Years on, the pattern remains the same.
When people meet me, they overestimate my intelligence and sophistication and think I’m some sort of god, even though I continually say that I’m not. They think I’m being overly modest. But I can get shit done and figure shit out, so I get on with it and generally do.
Over time, despite all objective evidence, they come to think I’m some sort of credulous buffoon that can’t keep two thoughts straight in his head. Then, when I say that I’m not, they feel a misplaced pity—poor, unsophisticated lump, he doesn’t realize just how clueless he is!
Then long after they dismiss and disengage, they are shocked when they meet me again to realize that I’m not the idiot they thought I was at the end. Gosh, you actually are pretty smart, and you’re getting things done in life, and you know all this stuff about me that I didn’t think you’d ever figured out. I’d sort of written you off as a derp.
This is, like, the interaction cycle of my life. I still can’t figure out why it’s so. Is it because I’m not superficial and admit that everyone has t-shirts with holes in them and armpits that smell sometimes? Is it because I’m friendly? I mean, I’ve written books and held good jobs and done television and have a Ph.D, I can’t be an idiot, and I can’t be imperceptive or clueless about people. At the same time, I’m not Albert Einstein, my books are just books, my television is a few interviews, not my own talk show, and I’m not a world-famous professor.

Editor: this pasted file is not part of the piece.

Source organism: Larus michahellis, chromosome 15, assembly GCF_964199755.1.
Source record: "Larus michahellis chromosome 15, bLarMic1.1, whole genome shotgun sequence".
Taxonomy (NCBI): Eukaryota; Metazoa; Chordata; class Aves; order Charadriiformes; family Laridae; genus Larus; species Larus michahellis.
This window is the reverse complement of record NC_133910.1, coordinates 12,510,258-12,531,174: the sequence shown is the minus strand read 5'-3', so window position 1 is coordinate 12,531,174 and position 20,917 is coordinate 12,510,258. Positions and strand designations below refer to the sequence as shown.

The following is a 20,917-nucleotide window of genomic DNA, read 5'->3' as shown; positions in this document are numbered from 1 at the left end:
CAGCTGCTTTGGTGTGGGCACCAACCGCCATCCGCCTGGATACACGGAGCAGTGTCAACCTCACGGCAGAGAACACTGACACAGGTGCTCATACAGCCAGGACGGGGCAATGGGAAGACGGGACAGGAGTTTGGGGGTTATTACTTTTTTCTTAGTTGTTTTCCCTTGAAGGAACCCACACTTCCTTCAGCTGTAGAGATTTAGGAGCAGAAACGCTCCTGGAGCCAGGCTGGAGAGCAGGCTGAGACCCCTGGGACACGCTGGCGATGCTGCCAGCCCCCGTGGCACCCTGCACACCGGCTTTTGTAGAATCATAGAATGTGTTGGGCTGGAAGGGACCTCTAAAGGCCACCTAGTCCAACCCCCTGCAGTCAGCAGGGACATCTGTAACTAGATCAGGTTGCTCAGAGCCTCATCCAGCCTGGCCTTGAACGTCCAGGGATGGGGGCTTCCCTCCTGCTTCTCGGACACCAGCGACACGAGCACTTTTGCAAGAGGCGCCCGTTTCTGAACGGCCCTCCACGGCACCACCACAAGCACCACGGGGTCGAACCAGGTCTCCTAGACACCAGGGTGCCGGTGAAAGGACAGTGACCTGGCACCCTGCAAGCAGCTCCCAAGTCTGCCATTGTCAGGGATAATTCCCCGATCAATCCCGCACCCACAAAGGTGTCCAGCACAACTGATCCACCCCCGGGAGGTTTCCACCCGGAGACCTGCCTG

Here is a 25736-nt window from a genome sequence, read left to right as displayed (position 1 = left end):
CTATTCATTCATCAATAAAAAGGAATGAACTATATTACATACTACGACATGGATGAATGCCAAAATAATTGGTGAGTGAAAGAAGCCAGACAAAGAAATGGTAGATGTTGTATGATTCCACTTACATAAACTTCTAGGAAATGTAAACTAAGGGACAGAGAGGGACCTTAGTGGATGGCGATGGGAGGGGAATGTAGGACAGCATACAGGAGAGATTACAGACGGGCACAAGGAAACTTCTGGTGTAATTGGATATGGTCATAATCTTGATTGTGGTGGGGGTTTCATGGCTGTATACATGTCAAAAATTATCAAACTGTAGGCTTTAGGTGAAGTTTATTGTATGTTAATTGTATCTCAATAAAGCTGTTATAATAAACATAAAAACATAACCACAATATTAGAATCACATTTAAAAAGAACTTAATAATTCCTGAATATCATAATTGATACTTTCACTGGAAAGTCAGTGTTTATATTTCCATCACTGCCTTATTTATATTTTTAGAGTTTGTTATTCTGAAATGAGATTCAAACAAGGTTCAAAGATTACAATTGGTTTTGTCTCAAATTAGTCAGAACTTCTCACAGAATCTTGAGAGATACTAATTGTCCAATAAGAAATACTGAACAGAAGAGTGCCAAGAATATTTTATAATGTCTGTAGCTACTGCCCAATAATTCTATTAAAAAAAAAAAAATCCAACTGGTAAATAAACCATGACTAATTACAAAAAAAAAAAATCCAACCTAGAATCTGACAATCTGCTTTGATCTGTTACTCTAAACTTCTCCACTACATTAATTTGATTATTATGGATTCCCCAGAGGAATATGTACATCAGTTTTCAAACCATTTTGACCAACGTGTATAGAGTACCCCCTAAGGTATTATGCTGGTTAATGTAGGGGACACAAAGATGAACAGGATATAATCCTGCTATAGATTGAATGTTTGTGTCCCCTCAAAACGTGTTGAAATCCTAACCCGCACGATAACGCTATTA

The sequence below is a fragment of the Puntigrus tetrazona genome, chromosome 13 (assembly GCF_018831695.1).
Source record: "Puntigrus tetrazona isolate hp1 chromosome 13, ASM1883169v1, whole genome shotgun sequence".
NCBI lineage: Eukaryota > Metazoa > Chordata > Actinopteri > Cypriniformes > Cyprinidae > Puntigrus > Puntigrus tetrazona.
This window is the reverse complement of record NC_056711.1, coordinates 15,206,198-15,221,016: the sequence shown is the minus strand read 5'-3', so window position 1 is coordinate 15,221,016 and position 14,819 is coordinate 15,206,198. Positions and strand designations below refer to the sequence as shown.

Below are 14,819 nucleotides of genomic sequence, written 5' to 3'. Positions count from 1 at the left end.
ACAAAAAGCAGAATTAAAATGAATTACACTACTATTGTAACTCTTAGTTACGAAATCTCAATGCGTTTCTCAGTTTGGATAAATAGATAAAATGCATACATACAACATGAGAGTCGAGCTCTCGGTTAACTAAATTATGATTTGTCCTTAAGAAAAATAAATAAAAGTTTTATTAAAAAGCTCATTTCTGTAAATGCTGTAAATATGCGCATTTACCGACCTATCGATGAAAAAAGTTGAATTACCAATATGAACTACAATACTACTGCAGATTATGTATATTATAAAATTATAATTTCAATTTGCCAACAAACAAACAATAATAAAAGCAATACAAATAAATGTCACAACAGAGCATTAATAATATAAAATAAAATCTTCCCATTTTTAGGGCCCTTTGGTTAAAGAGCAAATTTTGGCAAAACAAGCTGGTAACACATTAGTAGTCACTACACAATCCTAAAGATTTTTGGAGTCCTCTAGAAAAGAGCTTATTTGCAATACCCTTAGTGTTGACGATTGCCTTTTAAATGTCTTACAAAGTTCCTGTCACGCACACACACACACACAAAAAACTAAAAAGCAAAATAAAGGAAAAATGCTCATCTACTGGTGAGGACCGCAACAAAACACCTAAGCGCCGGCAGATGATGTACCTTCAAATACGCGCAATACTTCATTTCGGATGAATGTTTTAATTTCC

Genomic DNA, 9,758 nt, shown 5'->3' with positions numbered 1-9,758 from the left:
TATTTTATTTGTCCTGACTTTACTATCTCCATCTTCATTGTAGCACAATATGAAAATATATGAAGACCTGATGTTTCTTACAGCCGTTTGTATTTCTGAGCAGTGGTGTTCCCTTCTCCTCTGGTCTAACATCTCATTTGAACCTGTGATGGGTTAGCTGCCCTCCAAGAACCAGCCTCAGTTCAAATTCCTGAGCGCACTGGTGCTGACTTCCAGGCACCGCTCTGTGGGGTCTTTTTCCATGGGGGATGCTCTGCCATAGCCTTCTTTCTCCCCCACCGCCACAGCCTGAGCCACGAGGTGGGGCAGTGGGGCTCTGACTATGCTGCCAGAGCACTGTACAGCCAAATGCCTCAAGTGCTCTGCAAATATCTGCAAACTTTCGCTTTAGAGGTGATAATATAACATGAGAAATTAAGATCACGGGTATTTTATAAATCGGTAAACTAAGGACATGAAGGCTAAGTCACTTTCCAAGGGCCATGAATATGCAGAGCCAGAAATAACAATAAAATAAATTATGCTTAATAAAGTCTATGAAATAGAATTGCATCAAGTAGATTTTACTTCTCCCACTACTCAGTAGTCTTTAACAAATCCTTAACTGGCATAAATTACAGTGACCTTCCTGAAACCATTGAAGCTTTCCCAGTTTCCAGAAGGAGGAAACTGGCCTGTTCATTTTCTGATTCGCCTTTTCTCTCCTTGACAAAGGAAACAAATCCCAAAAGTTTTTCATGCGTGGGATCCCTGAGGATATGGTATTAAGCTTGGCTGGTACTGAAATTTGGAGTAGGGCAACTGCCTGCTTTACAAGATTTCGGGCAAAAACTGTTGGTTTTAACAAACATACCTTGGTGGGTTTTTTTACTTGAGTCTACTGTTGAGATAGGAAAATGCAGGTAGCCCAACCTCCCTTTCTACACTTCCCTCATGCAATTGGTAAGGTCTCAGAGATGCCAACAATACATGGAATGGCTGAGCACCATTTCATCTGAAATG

I’m reasonably successful in some ways, less successful in others, probably smarter than most, and about as empathetic and socially skilled as an average person. Yet peoples’ opinions of me over time swing from wildly overinflated to wildly underestimative. Rarely do they just plain see me for who, and what, I am.
Frustrating, not so much as-what-it-is but because of the repeated cycle and my inability to figure it out.